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What Are Cover Crops And Green Manures Used For?

About the Author























Ashleigh Smith
I'm Ashleigh Smith, a native to Northern Utah. I first gained a love of gardening with my grandmother as I helped her each summer.

I decided to make a career of it and have recently graduated with a Bachelor's degree in Horticulture from Brigham Young University - Idaho. My studies have focused on plant production while I also have experience in Nursery & Garden Center Operations.

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2 comments

  • True Leaf Market Jul 11

    Jim,
    Growing anything during the hot summer months can be hard. The good thing about growing a cover crop during this time though is that you can actually prevent long-term issues like erosion, improve soil structure, and increase soil nutrients. Yes, you will need to water your cover crops during these months, however, you don’t have to feel the same devastation if these crops dry up earlier than desired. They can also be less demanding of water than other fruiting crops. The purpose of cover crops is to prevent erosion while preserving and increasing soil fertility, not to harvest a pretty crop. I would recommend planting a crop of buckwheat or sorghum, mowing it down before it goes to seed, and letting the summer heat aid decomposition. These crops are ready relatively quickly with some water. To reduce water loss apply water in the late evening and/or early morning hours. While some microbes will diminish in population during the high heat, others will flourish. You will also see more decomposition during the fall season as temperatures cool a bit. You also have the option of planting a cover crop during the fall for a boost in nutrients in time for the coming spring season with less heat stress throughout the process. Just having something over that soil throughout the summer is better than nothing. During the high summer heat exposed soils become more susceptible to wind erosion as the soil particles become lighter without moisture or root systems to hold them down.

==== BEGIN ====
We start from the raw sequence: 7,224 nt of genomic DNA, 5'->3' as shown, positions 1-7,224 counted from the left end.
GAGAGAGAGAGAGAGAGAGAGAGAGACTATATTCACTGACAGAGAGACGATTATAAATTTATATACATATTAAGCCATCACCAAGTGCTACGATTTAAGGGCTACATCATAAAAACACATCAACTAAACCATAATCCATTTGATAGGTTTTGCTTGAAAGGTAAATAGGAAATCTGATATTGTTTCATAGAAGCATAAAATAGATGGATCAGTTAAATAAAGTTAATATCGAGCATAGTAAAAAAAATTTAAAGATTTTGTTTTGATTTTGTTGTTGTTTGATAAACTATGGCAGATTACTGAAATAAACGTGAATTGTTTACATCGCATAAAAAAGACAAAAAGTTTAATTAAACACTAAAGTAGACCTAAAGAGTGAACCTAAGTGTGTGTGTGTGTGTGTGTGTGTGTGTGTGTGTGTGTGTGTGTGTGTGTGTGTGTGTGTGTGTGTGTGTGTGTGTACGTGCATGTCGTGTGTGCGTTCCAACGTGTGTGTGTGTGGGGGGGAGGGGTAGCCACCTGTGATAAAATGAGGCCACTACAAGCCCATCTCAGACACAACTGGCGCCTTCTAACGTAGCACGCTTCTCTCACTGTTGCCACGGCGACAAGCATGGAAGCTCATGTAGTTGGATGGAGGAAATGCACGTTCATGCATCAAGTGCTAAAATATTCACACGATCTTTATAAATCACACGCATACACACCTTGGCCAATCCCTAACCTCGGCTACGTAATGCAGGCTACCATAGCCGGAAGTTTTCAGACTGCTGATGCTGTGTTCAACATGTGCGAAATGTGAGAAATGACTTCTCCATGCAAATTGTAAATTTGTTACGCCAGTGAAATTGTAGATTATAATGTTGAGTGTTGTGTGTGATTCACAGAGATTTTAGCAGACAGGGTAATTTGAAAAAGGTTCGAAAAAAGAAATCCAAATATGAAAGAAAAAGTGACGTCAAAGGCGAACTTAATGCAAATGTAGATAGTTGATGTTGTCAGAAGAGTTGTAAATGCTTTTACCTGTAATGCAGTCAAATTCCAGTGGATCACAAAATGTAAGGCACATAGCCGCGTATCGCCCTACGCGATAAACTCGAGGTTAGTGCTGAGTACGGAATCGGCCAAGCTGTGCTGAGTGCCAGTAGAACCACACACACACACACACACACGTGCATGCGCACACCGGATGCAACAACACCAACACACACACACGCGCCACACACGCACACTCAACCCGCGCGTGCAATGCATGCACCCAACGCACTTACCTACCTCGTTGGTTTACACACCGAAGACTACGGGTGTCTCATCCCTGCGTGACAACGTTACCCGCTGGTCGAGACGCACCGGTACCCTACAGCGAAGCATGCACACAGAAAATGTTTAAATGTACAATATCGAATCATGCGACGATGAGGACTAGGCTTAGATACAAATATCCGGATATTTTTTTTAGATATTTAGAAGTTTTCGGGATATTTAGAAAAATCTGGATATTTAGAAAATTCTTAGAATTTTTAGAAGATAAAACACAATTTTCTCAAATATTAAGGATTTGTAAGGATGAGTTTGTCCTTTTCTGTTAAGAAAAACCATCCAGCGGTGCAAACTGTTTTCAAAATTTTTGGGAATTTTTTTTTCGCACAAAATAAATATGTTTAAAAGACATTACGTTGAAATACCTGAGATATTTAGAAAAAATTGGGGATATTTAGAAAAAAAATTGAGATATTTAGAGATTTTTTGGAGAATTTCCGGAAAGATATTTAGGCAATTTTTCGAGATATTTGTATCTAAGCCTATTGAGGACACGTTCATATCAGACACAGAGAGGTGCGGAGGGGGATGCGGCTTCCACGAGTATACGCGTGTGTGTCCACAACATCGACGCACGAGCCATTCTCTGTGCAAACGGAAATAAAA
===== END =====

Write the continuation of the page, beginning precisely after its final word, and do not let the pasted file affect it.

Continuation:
-Ashleigh


  • Jim Jul 6

    Ashleigh,
    My garden is divided into 3 parts. I leave one part fallow every third year and add mulch. I would like to plant a cover crop in the fallow part. However, we live in central California, where it doesn’t rain from about April to November. My understanding is that a cover crop would need to be watered in order to flourish, and I am reluctant to heavily water the fallow section of our garden because of the amount of water that we would be using during the dry season, especially now that we are in a prolonged “drought” period and we are being asked to seriously cut back on our water consumption. Do you have any suggestions?
    I assume that the soil microbes are inactive during the dry period also, so this would prevent the mulch from being integrated in the soil.
    ~ Jim


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